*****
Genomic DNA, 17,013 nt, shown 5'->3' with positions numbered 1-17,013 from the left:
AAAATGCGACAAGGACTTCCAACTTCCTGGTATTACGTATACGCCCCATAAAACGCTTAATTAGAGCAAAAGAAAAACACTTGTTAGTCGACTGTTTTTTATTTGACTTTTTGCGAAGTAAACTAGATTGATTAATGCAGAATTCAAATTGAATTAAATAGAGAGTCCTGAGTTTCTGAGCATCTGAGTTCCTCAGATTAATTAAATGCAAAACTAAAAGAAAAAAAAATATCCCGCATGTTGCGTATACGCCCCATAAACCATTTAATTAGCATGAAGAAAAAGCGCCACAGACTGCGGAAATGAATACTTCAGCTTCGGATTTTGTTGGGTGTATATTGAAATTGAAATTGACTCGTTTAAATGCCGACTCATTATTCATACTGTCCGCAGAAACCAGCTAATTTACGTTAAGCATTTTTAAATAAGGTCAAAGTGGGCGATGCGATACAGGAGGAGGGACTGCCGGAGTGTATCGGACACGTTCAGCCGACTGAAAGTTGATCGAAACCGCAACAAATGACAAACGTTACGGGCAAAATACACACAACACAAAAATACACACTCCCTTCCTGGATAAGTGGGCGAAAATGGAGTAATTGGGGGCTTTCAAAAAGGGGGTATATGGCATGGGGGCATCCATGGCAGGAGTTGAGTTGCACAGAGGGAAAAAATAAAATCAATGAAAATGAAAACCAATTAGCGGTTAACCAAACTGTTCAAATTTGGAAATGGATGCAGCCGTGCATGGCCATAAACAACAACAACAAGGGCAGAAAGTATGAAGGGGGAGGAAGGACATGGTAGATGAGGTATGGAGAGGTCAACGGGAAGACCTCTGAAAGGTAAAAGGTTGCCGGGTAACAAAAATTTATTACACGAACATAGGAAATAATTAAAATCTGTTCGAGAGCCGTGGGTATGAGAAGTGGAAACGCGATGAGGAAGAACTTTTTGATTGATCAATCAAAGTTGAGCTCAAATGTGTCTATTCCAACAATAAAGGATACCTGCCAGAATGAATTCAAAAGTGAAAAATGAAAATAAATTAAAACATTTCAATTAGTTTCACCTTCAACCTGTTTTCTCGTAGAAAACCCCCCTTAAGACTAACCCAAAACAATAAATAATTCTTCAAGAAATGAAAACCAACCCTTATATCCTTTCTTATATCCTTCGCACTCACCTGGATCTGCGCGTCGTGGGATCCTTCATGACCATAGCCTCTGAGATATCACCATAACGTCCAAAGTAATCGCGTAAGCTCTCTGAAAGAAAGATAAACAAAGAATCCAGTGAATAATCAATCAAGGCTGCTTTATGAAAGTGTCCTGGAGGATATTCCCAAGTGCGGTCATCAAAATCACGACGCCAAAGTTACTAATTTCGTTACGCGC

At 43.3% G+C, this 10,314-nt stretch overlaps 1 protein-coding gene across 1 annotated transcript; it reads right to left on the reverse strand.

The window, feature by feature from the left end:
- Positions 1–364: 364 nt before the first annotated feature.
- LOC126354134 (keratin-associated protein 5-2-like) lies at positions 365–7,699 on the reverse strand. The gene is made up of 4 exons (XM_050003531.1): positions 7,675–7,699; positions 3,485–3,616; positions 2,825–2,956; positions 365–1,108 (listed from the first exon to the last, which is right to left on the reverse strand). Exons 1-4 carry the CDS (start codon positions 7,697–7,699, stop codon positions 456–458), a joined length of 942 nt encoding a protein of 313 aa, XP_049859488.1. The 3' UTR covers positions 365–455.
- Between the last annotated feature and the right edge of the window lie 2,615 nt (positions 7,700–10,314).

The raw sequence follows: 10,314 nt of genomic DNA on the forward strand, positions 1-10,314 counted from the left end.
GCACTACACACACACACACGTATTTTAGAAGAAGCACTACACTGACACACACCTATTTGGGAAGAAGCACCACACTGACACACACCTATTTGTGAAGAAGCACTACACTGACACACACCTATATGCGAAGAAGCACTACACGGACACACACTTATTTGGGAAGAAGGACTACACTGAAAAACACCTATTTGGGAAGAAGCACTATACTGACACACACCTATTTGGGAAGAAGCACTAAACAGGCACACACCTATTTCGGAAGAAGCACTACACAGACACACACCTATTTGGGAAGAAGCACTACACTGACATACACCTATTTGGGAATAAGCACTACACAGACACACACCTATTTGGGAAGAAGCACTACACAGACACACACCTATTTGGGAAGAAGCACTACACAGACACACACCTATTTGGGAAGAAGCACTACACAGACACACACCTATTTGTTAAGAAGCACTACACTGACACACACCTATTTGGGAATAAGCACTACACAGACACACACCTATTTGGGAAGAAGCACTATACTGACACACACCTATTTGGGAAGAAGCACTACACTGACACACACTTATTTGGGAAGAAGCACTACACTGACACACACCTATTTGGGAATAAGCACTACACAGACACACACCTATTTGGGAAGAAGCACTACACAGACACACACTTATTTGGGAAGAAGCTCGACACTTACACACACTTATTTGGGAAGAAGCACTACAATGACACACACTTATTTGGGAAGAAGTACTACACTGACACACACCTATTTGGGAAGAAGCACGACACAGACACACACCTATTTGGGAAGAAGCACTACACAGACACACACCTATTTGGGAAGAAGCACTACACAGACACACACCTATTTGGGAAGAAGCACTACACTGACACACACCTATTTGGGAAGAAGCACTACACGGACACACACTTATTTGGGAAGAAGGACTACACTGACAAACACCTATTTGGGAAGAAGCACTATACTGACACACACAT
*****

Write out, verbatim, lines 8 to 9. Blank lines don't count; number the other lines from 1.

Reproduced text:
The raw sequence follows: 10,314 nt of genomic DNA on the forward strand, positions 1-10,314 counted from the left end.
GCACTACACACACACACACGTATTTTAGAAGAAGCACTACACTGACACACACCTATTTGGGAAGAAGCACCACACTGACACACACCTATTTGTGAAGAAGCACTACACTGACACACACCTATATGCGAAGAAGCACTACACGGACACACACTTATTTGGGAAGAAGGACTACACTGAAAAACACCTATTTGGGAAGAAGCACTATACTGACACACACCTATTTGGGAAGAAGCACTAAACAGGCACACACCTATTTCGGAAGAAGCACTACACAGACACACACCTATTTGGGAAGAAGCACTACACTGACATACACCTATTTGGGAATAAGCACTACACAGACACACACCTATTTGGGAAGAAGCACTACACAGACACACACCTATTTGGGAAGAAGCACTACACAGACACACACCTATTTGGGAAGAAGCACTACACAGACACACACCTATTTGTTAAGAAGCACTACACTGACACACACCTATTTGGGAATAAGCACTACACAGACACACACCTATTTGGGAAGAAGCACTATACTGACACACACCTATTTGGGAAGAAGCACTACACTGACACACACTTATTTGGGAAGAAGCACTACACTGACACACACCTATTTGGGAATAAGCACTACACAGACACACACCTATTTGGGAAGAAGCACTACACAGACACACACTTATTTGGGAAGAAGCTCGACACTTACACACACTTATTTGGGAAGAAGCACTACAATGACACACACTTATTTGGGAAGAAGTACTACACTGACACACACCTATTTGGGAAGAAGCACGACACAGACACACACCTATTTGGGAAGAAGCACTACACAGACACACACCTATTTGGGAAGAAGCACTACACAGACACACACCTATTTGGGAAGAAGCACTACACTGACACACACCTATTTGGGAAGAAGCACTACACGGACACACACTTATTTGGGAAGAAGGACTACACTGACAAACACCTATTTGGGAAGAAGCACTATACTGACACACACAT